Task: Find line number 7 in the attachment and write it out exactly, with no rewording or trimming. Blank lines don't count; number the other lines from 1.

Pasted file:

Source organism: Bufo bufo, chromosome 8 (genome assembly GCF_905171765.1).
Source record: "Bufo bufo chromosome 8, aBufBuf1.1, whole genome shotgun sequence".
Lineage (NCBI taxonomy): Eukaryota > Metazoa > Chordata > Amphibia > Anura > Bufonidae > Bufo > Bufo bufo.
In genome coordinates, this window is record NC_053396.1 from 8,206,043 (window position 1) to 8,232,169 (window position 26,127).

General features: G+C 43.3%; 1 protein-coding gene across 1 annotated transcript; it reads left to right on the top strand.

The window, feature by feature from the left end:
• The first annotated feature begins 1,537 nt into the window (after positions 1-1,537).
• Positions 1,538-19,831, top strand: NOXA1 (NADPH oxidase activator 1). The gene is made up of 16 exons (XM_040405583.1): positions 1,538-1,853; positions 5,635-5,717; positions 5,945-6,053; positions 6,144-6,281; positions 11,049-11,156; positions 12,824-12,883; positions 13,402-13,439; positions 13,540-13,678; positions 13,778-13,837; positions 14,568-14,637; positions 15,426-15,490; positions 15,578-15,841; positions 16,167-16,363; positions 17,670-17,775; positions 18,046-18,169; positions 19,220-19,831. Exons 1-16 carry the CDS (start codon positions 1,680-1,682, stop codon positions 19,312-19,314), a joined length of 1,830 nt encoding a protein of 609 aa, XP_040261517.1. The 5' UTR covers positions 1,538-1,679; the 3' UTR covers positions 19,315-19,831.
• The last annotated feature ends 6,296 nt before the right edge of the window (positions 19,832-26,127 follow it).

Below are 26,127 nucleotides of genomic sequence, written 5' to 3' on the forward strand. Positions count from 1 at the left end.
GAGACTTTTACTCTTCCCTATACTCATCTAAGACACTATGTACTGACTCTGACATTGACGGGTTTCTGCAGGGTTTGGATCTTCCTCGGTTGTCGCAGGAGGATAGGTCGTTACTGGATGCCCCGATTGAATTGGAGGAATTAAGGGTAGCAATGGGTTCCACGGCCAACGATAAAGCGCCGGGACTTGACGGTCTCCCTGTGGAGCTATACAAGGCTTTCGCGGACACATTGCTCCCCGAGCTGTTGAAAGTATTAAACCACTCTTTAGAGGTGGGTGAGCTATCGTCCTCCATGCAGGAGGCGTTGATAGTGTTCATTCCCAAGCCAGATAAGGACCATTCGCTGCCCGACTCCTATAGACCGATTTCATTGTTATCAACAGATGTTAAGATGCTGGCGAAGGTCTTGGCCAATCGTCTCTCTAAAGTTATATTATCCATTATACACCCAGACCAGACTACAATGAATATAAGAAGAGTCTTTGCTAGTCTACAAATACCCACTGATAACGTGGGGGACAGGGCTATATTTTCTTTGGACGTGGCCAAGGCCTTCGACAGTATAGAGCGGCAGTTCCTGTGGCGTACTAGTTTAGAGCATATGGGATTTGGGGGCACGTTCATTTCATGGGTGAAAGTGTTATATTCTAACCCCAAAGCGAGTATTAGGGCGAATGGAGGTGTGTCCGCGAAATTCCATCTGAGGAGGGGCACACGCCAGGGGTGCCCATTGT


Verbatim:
• The first annotated feature begins 1,537 nt into the window (after positions 1-1,537).